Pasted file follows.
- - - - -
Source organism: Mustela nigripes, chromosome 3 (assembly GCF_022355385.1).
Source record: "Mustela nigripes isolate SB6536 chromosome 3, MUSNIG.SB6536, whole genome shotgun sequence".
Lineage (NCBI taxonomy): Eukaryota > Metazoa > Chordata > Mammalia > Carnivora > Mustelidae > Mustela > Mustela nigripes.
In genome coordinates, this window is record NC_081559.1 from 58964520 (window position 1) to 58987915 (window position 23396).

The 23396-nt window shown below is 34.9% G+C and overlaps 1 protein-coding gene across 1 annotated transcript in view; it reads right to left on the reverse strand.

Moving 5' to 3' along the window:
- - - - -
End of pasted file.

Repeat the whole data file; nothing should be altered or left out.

Source organism: Mustela nigripes, chromosome 3 (assembly GCF_022355385.1).
Source record: "Mustela nigripes isolate SB6536 chromosome 3, MUSNIG.SB6536, whole genome shotgun sequence".
Lineage (NCBI taxonomy): Eukaryota > Metazoa > Chordata > Mammalia > Carnivora > Mustelidae > Mustela > Mustela nigripes.
In genome coordinates, this window is record NC_081559.1 from 58964520 (window position 1) to 58987915 (window position 23396).

The 23396-nt window shown below is 34.9% G+C and overlaps 1 protein-coding gene across 1 annotated transcript in view; it reads right to left on the reverse strand.

Moving 5' to 3' along the window: